1. What taxes and/or exemptions apply to my business on your Reservation?

There is no uniform tax code among tribes, but tribes have the ability to create their own tax policies and levy their own taxes on certain activities. Depending on the nature of your business, you may qualify for certain exemptions, so it’s best to consult your tax advisor and work with the tribe’s financing department.

  1. Do you own your own utilities? If so, what are their rates?

To make sure you are comparing apples to apples, be sure to ask for a utility analysis to compare rates with other area utilities. Though the base rate may look comparable, on-reservation utilities may not include certain taxes and adders, which can add up to substantial savings. This is true for Ak-Chin Energy Services, according to Beth Mundell, owner of Fyrestorm Cheer and a Santa Cruz Commerce Center tenant since 2013. “We LOVE Ak-Chin Energy Services for keeping our rates so low!” she said. “It really makes a big difference in our operating expense.”

  1. How are disputes handled?

Tribes can offer a limited waiver of sovereign immunity, so that disputes can be handled by arbitration rather than in a tribal court.

Understanding the right questions to ask is critical to any successful site selection process and given the right environment, a Native American location might be the best answer.

Tips for opening a business on Arizona’s Native American reservations

In Arizona, there are 22 federally recognized Native American tribes, communities, or nations, which encompass thousands of acres of land and ample opportunity for many private businesses to develop or locate on a reservation. Yet, many commercial developers, realtors and site selectors are unfamiliar with the process and potential benefits. Here are the basics:

Can I Buy Land on a Reservation for My Project?

Native lands cannot be bought and sold. They are owned by the federal government and held in trust for the different Native American tribes. Therefore, non-Native businesses that are looking to locate on a reservation must enter into a land lease or build-to-suit lease arrangement with the tribe.

Until recently, the Bureau of Indian Affairs (BIA) on behalf of the Secretary of Interior, had to approve all leases on reservations, but with the passing of the HEARTH Act in 2012, tribes were given the ability to control their own leases once a tribe applied and was approved.

Is Development Similar on All Reservations?

Each Native American tribe operates like its own country. Each has its own tribal government structure, sets its own tax policies, and has its own development process. On some reservations, for example, tribal members can possess individual parcels or allotted lands. What this means for business owners and developers is that if their project impacts any allotted lands, they have to get the individual owners to sign-off before a development project can proceed. The location itself may make it worth the wait, but it can add time and cost.

For instance, in the Salt River Pima Maricopa Indian Community (SRPMIC), much of the Community’s property fronting the Loop 101 is allotted land. It is not unusual to have 150 (and often more) individual owners that have to agree to the lease terms. Consequently, a typical timeframe to secure a lease at SRPMIC will take about 18-24 months. On other reservations like the Ak-Chin Indian Community, there are no allotted lands. All reservation property belongs to the Tribe as a whole and its use is governed by the Tribal Council, which means a developer can start and complete projects much faster. When Ak-Chin committed to building its $50 million multi-tainment center, for example, it was designed and built in 14 months.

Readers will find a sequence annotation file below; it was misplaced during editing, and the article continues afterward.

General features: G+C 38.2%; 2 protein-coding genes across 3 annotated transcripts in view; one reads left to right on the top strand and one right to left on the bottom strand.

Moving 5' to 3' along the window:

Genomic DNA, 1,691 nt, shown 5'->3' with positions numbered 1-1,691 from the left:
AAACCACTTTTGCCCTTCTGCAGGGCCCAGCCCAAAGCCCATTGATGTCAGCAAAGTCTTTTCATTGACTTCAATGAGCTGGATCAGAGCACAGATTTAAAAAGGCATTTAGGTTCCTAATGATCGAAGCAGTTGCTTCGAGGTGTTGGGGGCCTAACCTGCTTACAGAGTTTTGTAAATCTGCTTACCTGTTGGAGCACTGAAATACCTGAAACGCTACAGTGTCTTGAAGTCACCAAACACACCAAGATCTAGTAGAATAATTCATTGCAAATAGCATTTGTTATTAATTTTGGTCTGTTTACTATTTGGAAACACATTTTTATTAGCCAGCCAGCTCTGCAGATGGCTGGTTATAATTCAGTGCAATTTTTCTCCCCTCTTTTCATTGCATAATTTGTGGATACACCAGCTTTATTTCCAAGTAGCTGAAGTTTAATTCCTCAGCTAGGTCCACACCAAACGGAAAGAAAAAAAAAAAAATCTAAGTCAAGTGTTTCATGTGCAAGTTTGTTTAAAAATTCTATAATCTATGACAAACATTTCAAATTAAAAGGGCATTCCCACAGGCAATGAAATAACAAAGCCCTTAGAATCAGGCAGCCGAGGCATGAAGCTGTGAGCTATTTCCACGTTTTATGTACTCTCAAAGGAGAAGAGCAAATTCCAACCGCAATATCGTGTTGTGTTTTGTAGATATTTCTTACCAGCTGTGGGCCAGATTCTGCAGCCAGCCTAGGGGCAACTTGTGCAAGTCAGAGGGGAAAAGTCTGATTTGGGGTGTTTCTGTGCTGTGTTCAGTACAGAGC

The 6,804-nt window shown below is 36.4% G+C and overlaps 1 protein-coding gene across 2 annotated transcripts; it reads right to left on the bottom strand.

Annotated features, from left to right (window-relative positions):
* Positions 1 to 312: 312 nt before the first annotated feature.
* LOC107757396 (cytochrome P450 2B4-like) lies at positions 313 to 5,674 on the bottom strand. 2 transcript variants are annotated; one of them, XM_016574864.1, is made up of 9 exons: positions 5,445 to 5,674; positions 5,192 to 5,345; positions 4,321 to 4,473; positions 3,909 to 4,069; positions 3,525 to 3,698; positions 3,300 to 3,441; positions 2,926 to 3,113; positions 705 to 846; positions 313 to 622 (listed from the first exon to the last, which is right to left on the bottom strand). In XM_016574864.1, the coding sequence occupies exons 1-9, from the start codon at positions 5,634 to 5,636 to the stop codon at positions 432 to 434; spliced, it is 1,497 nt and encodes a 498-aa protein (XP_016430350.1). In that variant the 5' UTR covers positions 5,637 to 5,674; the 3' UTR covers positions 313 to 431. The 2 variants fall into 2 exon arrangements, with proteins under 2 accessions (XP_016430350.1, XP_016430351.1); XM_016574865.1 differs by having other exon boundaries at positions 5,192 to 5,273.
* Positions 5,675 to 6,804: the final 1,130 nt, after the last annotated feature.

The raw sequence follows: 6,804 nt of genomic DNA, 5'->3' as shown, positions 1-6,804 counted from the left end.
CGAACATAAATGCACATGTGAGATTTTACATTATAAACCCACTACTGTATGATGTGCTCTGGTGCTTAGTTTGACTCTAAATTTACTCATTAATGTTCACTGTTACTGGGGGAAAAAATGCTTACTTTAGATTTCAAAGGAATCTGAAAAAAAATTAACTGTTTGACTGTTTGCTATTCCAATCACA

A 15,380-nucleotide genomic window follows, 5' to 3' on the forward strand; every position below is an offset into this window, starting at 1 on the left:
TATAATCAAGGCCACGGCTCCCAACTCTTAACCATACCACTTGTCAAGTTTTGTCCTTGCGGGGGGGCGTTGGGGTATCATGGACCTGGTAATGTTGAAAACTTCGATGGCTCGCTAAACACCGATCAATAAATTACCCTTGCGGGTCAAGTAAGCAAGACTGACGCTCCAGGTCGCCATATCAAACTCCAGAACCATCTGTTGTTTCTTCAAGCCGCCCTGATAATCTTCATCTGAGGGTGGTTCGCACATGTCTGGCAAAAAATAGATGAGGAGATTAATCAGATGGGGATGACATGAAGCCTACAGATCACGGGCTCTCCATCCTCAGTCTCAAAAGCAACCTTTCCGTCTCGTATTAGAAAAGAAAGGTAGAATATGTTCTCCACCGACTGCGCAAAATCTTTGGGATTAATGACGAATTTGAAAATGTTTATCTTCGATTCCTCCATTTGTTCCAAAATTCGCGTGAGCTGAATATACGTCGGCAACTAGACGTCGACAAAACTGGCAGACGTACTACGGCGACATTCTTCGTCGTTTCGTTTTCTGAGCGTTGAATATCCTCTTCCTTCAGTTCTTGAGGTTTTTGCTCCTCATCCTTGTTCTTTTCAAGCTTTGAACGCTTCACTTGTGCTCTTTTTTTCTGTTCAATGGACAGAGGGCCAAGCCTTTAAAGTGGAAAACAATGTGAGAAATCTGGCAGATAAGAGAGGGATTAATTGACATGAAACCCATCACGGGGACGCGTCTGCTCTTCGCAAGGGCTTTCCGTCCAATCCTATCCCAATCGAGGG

Isn’t Ownership Preferable to Leasing?

While ownership might be preferable when the market is good and values are increasing, if the Great Recession of 2008 taught business owners anything, it is that real estate can tie up a lot of operating capital in a depreciating asset and it isn’t always easy to sell when you need quick access to funds. As Steve Jaffe, the Chief Investment Officer for BH Properties, a Los Angeles-based commercial real estate investment firm, said, “Many business owners have also come to see the ‘light’ that owning their own real estate is a drain on their ability to grow their business.”

Leasing on a reservation can have distinct advantages over ownership. First, you eliminate the large initial capital outlay for land purchase. Moreover, some tribes will roll your construction costs into a long-term lease so you can amortize your development costs over the duration of your lease. Instead of tying up a large portion of your operating capital that may or may not appreciate, you use your capital to get your company growing immediately.

Are there other advantages to locating on tribal lands?

Other benefits of tribal locations may include tribal employment incentives, tax exemptions, as well as savings on utilities and public safety, especially if these services are tribally-owned. Again, every tribe is unique, so ask about their tax policies. Your business may not only be qualified for tribal exemptions, but also State and federal incentives.

How do I allay the doubts of wary company executives?

The best way to dispel fears is to talk with current tenants about their experience. When Brent Scott, VP and General Manager of M&S Equipment, a 10-year tenant in Ak-Chin’s industrial park, Santa Cruz Commerce Center, was asked this question, he said, “We had never leased in our company’s history. We were a little nervous to do so. I can tell you honestly that Ak-Chin has been great to work with. They took the time and effort to listen to our concerns and wishes and structured a lease that works well for us and our style of business.”

It just goes to show with a little basic understanding, tribal locations can provide great opportunities for businesses.

Leasing vs Buying from a Native Perspective

Many commercial realtors and location specialists are unfamiliar with the benefits of locating a business on a Native American reservation. In particular, the advantage of a land lease as opposed to purchasing land is especially foreign territory. Read more

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In Native American culture, there is a concept called “Indian time.” Some people seem to think that this means all Native Americans run late, but what it really means is “It will be done when it is meant to be done.” And when it comes to economic development in the Ak-Chin Indian Community, “when it’s meant to be done,” defines what the concept of speed to market really is. Read more